Venezuela's new foreign exchange law will lead to a significant and enduring loss of intellectual capital and financial resources.
BY RAUL A GARCIA
Doing business in Latin America will always offer a component of risk and volatility. Foreign countries don’t always subscribe to the same commerce practices. Conflicting laws and regulations, tax structures, and cultural norms have an effect on daily operations. The foreign exchange limitations recently implemented by the central government of Venezuela prove this point yet again.
The parallel exchange market, known as the “Permuta,” was disbanded by a law that was enacted to force companies to solely exchange currency through the Venezuelan Central Bank (BCV). The government has also issued a limit on the amount of money that can be exchanged from Bolivares, Venezuela’s currency, into other currencies. The limits are $50,000 a week, and no more than $350,000 a month. The central bank is now the exclusive vehicle of exchange and they will only swap a fraction of what many of the local and foreign businesses need to operate effectively.
The implications of this law have severely hindered typical business activities and will play a major role in shaping Venezuela’s market landscape moving forward.
Prior to this law, the Permuta market facilitated the trading of various investment vehicles, such as stocks and bonds, to US dollars. This exchange was able to operate freely and thus give the going market rate for its transactions. The central bank isn’t so generous. It’s now commonplace to receive about half the market rate for dollars. On top of that, there are strict limitations to the amount that can be traded, as previously mentioned.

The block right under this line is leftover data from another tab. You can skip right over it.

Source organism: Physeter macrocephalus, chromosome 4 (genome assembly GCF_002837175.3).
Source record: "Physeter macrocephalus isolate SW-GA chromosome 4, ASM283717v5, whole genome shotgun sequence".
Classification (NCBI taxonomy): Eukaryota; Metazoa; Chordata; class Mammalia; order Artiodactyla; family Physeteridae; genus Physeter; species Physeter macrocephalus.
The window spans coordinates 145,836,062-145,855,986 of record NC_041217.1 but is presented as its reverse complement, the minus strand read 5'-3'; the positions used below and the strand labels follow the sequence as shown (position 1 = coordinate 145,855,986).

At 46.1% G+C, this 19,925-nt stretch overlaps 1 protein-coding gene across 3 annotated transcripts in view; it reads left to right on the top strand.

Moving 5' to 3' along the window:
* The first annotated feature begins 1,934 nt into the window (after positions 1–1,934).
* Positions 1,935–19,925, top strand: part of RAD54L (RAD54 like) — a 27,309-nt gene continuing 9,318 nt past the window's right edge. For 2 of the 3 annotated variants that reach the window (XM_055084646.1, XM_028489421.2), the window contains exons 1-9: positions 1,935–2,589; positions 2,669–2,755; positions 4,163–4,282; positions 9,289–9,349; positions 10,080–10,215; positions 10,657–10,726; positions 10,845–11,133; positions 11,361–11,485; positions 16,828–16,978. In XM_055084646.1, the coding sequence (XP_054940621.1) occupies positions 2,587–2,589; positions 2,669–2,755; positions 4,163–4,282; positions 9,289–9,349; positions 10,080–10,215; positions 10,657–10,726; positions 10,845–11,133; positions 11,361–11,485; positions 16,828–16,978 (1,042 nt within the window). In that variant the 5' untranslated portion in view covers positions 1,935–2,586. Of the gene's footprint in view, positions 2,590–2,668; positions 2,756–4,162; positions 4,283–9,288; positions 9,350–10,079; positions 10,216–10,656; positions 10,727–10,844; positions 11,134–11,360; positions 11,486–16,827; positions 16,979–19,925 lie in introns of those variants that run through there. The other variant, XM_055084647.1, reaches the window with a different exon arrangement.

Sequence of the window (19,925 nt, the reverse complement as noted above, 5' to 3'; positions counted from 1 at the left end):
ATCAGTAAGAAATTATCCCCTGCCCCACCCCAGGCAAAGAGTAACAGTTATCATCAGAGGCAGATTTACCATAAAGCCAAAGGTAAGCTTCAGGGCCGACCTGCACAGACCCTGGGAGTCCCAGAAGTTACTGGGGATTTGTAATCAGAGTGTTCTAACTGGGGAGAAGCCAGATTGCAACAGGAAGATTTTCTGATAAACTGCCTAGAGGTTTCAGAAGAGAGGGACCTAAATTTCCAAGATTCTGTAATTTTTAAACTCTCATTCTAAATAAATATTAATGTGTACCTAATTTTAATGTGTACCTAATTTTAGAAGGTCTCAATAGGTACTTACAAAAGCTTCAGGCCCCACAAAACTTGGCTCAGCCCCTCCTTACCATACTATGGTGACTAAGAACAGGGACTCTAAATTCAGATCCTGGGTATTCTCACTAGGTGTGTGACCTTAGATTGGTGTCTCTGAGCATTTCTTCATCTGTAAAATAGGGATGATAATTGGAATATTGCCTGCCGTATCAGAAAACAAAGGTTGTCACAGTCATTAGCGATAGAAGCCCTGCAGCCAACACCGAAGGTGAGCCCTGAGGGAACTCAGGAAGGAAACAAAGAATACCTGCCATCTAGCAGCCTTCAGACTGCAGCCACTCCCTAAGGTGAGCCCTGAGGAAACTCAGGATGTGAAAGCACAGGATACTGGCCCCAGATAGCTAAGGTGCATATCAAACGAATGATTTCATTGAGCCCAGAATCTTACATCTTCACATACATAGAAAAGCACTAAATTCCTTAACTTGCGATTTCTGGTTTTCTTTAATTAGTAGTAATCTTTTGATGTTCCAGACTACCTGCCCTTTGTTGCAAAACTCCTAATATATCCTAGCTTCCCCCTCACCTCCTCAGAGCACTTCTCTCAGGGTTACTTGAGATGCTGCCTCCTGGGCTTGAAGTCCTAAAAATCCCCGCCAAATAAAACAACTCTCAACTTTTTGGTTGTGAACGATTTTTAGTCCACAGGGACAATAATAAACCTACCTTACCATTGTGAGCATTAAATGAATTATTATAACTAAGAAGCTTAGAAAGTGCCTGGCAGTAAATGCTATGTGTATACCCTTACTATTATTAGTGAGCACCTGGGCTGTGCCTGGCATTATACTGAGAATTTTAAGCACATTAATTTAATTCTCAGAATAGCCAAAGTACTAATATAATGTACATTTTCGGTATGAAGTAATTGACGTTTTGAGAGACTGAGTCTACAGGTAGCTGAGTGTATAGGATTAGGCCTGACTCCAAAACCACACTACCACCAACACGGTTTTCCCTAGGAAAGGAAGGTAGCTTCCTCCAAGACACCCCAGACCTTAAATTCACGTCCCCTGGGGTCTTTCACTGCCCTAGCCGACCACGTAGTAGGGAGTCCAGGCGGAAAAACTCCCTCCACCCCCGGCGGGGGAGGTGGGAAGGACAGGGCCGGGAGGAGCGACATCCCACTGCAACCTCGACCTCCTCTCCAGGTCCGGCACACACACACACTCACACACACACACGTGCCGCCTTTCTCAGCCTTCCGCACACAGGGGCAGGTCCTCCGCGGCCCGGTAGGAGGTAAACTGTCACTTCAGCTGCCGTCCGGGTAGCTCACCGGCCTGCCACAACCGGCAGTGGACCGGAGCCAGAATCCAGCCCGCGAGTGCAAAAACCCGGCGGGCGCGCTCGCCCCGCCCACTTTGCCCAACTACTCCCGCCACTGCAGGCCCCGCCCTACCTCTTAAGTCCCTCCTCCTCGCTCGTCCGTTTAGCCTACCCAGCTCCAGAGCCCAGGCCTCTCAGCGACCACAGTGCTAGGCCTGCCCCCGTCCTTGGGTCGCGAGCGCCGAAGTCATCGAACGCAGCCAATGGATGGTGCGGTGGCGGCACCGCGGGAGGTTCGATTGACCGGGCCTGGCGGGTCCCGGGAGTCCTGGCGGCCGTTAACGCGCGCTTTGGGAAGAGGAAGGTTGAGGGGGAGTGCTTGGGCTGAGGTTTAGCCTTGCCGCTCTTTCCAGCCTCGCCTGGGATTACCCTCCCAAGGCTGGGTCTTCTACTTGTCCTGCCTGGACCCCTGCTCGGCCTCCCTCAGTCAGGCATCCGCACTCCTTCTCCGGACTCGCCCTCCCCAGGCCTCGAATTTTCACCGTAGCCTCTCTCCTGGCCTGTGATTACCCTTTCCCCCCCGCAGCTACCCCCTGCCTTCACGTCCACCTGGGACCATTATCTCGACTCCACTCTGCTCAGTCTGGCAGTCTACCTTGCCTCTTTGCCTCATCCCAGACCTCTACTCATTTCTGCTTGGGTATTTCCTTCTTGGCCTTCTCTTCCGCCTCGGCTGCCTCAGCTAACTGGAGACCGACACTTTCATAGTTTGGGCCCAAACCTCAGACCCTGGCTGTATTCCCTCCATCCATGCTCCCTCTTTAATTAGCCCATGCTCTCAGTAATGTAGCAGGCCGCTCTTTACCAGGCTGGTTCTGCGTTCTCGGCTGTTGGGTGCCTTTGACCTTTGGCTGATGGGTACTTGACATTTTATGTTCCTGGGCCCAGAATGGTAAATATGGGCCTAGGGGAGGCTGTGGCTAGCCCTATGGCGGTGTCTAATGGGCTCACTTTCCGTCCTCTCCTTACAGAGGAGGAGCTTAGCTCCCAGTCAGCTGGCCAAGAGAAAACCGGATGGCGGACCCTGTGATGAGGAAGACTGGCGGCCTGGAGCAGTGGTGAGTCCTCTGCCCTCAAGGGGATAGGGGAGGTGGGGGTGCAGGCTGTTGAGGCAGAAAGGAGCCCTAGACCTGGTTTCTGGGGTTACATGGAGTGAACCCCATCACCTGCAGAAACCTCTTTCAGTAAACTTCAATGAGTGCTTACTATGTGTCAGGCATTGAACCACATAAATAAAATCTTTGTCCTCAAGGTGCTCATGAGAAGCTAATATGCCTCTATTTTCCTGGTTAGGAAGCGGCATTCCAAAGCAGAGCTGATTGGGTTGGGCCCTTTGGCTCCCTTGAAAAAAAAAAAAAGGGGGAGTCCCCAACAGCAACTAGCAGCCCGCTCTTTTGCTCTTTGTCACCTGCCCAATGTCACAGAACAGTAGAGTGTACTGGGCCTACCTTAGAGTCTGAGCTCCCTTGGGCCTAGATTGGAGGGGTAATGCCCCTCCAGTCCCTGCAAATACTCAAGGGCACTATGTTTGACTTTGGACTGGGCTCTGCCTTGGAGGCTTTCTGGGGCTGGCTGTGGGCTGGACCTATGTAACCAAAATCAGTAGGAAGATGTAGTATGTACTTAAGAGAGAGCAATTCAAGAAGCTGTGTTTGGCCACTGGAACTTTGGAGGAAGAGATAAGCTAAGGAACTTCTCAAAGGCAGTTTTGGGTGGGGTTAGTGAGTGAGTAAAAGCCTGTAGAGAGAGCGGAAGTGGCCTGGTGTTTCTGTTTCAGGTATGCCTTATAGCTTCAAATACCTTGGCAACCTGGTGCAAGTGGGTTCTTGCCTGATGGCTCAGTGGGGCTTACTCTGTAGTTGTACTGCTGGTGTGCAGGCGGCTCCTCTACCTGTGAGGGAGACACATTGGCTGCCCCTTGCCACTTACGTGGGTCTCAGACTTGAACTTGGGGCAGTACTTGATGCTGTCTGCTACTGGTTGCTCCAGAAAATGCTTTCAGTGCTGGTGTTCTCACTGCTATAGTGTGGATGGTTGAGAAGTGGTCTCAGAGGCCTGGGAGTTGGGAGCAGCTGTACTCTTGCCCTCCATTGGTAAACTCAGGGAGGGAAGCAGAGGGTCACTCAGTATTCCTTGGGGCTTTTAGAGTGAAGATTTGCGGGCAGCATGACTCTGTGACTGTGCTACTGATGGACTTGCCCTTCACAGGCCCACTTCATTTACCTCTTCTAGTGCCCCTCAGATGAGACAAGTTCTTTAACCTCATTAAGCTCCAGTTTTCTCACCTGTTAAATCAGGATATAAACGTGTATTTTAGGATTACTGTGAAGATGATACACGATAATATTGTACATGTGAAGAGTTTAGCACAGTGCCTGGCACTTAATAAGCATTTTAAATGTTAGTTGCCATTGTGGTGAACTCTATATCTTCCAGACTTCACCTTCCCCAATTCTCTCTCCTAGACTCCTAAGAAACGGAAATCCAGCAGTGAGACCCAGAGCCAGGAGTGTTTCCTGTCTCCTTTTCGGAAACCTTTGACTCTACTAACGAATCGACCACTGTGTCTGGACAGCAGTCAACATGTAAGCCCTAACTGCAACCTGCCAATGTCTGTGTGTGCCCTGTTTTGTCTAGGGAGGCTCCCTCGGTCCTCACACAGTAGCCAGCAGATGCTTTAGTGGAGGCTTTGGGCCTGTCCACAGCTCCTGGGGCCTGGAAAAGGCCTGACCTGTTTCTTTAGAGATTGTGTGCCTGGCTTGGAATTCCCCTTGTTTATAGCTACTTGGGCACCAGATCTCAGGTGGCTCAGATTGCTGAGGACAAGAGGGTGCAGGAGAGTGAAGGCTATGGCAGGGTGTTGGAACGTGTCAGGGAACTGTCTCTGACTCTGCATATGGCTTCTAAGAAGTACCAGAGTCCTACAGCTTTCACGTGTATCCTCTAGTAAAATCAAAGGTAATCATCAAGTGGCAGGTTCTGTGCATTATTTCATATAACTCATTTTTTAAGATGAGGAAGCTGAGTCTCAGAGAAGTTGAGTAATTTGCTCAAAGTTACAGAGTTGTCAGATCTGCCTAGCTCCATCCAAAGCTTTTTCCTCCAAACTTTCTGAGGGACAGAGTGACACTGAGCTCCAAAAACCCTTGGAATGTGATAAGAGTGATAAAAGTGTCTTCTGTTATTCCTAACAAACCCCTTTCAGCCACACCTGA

Venezuela is a net import country, meaning they bring in more goods and services than they produce, such as food and raw materials. The United States is by far the largest exporter there. These facts make this decision even more puzzling. One would think that the government would attempt to limit restrictions and ease market barriers to promote trade; however this is not the case.
The consequent result has been emigration on a rather scale. Many are of the belief that this move is an aggressive act on the middle and upper classes as well as foreign companies operating in Venezuela. This law will lead to a significant and enduring loss of intellectual capital and financial resources. Some wealthy citizens have fled the country because of the consequences of the act.
The market landscape has now been severely modified and is obstructing those businesses that previously thrived there. Many were typically doing business well over $1 million a week prior to these new regulations. Foreign and domestic companies in Venezuela are now inhibited from operating in the way they are accustomed. The essential aspects of business, such as cash flow and access to credit, have come to a standstill as liquidity and purchasing power have been diminished. Companies operating in Venezuela now fear the nationalization of their property and goods. In fact, just this month Vestey, an international food provider from the U.K. was nationalized by the government.
The future market outlook in Venezuela may appear bleak, but opportunities exist. The government recently held public elections, and Chavez lost some power in the assembly. However, the effect remains to be seen. In the past, Chavez has changed the rules to meet his needs, as demonstrated when the mayor of Caracas was stripped of his power for opposing the President.
If you currently operate in Venezuela, are considering expanding your business there, or if you have clients engaged in Venezuelan commerce, approach with care and be sure to explore the impact of these regulations.
Raul A. Garcia is a manager in the audit financial services department at Kaufman, Rossin & Co..